## Evaluate and estimate numerical square and cube roots

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Simplifying Square Roots

The length of the two legs of a right triangle are \begin{align*}2\sqrt{5}\end{align*} and \begin{align*}3\sqrt{4}\end{align*}. What is the length of the triangle's hypotenuse?

### Simplifying Square Roots

Before we can solve a quadratic equation using square roots, we need to review how to simplify, add, subtract, and multiply them. Recall that the square root is a number that, when multiplied by itself, produces another number. 4 is the square root of 16, for example. -4 is also the square root of 16 because \begin{align*}(-4)^2 = 16\end{align*}. The symbol for square root is the radical sign, or \begin{align*}\sqrt{}\end{align*}. The number under the radical is called the radicand. If the square root of an integer is not another integer, it is an irrational number.

Let's find \begin{align*}\sqrt{50}\end{align*}.

1. using a calculator.

To plug the square root into your graphing calculator, typically there is a \begin{align*}\sqrt{}\end{align*} or SQRT button. Depending on your model, you may have to enter 50 before or after the square root button. Either way, your answer should be \begin{align*}\sqrt{50}=7.071067811865 \ldots\end{align*} In general, we will round to the hundredths place, so 7.07 is sufficient.

1. by simplifying the square root.

To simplify the square root, the square numbers must be “pulled out.” Look for factors of 50 that are square numbers: 4, 9, 16, 25... 25 is a factor of 50, so break the factors apart.

\begin{align*}\sqrt{50}=\sqrt{25 \cdot 2} = \sqrt{25} \cdot \sqrt{2} = 5 \sqrt{2}\end{align*}. This is the most accurate answer.

1. \begin{align*}\sqrt{ab} = \sqrt{a \cdot b} = \sqrt{a} \cdot \sqrt{b}\end{align*} Any two radicals can be multiplied together.

2. \begin{align*}x\sqrt{a} \pm y \sqrt{a} = x \pm y \sqrt{a}\end{align*} The radicands must be the same in order to add or subtract.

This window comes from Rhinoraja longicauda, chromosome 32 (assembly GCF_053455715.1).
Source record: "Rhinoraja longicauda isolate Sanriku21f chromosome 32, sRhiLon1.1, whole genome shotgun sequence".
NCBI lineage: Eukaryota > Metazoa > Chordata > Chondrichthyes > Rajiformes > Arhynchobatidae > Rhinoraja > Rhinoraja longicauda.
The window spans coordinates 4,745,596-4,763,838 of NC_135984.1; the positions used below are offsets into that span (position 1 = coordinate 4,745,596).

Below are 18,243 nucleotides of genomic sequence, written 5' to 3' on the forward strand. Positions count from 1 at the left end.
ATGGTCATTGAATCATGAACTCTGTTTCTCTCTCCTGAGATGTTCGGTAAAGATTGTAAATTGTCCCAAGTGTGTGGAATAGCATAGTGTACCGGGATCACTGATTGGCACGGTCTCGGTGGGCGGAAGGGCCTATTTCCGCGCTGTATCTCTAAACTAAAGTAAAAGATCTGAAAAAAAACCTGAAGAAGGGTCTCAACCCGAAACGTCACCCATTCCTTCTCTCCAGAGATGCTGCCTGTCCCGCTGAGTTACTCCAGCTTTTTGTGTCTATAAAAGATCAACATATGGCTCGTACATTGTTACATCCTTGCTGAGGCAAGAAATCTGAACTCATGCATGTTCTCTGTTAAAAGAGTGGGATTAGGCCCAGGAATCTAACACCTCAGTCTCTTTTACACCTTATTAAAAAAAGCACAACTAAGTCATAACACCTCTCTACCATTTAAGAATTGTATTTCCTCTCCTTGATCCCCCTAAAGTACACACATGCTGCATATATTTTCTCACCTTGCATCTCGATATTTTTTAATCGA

3. \begin{align*}\left(\sqrt{a}\right)^2 = \sqrt{a}^2 = a\end{align*} The square and square root cancel each other out.

Now, let's simplify the following expressions.

1. \begin{align*}\sqrt{45}+\sqrt{80}-2\sqrt{5}\end{align*}

At first glance, it does not look like we can simplify this. But, we can simplify each radical by pulling out the perfect squares.

\begin{align*}\sqrt{45} &= \sqrt{9 \cdot 5} = 3 \sqrt{5}\\ \sqrt{80} &= \sqrt{16 \cdot 5} = 4 \sqrt{5}\end{align*}

Rewriting our expression, we have: \begin{align*}3\sqrt{5}+4\sqrt{5}-2\sqrt{5}\end{align*} and all the radicands are the same. Using the Order of Operations, our answer is \begin{align*}5 \sqrt{5}\end{align*}.

1. \begin{align*}2\sqrt{35} \cdot 4 \sqrt{7}\end{align*}

Multiply across.

\begin{align*}2\sqrt{35} \cdot 4 \sqrt{7} = 2 \cdot 4 \sqrt{35 \cdot 7} = 8 \sqrt{245}\end{align*}

Now, simplify the radical. \begin{align*}8\sqrt{245} = 8 \sqrt{49 \cdot 5} = 8 \cdot 7 \sqrt{5} = 56\sqrt{5}\end{align*}

### Examples

#### Example 1

Earlier, you were asked to find the length of the triangle's hypotenuse.

We must use the Pythagorean Theorem, which states that the square of one leg of a right triangle plus the square of the other leg equals the square of the hypotenuse.

So we are looking for c such that \begin{align*}(2\sqrt{5})^2 + (3\sqrt{4})^2 = c^2\end{align*}.